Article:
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According to the UN, 2.4 billion people around the world struggling to stay well, keep their children alive and work their way to a better future – all for the want of a toilet.

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The good news and the bad news for garment workers in Bangladesh

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Bangladesh is well known for the appalling conditions under which many of its garment sector employees have to work. Both in terms of the physical conditions, but also the wages they’re paid, which are among the lowest in the region. But despite the many Australian companies that have met, or exceeded, the Australian community’s demands to improve workers’ conditions, there are still some holding out.

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Just Jeans have a response for you

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In the last week, thousands of Australians have asked Just Group a simple question: “When are you going to stop breaking hearts and sign the Bangladesh Fire and Building Safety Accord?” Their response? Not happening. Stop asking.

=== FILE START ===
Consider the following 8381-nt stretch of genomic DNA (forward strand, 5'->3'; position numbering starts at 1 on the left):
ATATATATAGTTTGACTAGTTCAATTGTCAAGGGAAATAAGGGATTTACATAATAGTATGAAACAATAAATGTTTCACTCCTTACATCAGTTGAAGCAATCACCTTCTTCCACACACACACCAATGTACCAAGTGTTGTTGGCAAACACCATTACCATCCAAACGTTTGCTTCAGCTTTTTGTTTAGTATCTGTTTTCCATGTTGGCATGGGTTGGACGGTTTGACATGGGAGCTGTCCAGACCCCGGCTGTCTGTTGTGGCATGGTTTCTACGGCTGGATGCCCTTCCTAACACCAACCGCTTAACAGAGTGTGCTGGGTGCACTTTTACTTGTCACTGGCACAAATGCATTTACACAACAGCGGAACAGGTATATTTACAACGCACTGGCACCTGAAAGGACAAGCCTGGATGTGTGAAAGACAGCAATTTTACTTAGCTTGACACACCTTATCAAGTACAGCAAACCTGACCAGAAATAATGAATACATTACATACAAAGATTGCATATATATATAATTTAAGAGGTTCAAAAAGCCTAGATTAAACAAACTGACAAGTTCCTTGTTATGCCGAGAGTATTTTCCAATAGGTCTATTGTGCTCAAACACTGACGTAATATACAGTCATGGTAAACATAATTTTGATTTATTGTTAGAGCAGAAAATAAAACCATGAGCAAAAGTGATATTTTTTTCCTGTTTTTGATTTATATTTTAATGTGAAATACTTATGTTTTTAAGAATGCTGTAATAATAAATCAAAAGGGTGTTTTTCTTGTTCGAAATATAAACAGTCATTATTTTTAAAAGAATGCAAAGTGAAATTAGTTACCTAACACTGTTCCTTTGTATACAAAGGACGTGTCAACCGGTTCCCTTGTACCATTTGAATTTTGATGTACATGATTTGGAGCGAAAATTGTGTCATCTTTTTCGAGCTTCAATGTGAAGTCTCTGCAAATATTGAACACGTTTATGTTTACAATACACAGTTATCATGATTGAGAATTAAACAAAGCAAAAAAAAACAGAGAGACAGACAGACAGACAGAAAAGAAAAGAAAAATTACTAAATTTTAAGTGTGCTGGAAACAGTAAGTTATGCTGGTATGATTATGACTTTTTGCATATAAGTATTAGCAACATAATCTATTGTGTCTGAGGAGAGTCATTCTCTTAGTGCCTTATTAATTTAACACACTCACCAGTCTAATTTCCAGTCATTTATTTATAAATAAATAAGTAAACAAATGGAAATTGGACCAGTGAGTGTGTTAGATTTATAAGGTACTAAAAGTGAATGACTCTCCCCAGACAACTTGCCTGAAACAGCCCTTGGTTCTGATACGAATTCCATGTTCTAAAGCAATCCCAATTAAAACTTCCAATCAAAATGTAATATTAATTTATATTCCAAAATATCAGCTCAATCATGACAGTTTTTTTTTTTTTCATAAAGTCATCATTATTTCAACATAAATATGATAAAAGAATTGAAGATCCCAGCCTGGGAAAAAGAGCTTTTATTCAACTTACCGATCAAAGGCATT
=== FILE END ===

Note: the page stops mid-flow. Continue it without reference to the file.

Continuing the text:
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Stop the #heartbreakers

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Australians love denim. 670,000 tonnes of the stuff in 2014 alone and with a $56 billion price tag. That’s a lot of cheddar, and a whole lot of denim. For the last two years we have pressured ten of the country’s largest garment manufacturers to sign the Bangladesh Fire and Building Safety Accord — but two companies refuse to sign.

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Woolworths shares a secret

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Most clothing and footwear companies are highly secretive about the factories that supply to them. But, in addition to signing this important safety agreement, companies are now starting to tell us where their factories are. For the first time ever we can now see where Big W (owned by Woolworths) is making its clothes in Bangladesh.

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Kalpona Akter and the Bangladesh Centre for Worker Solidarity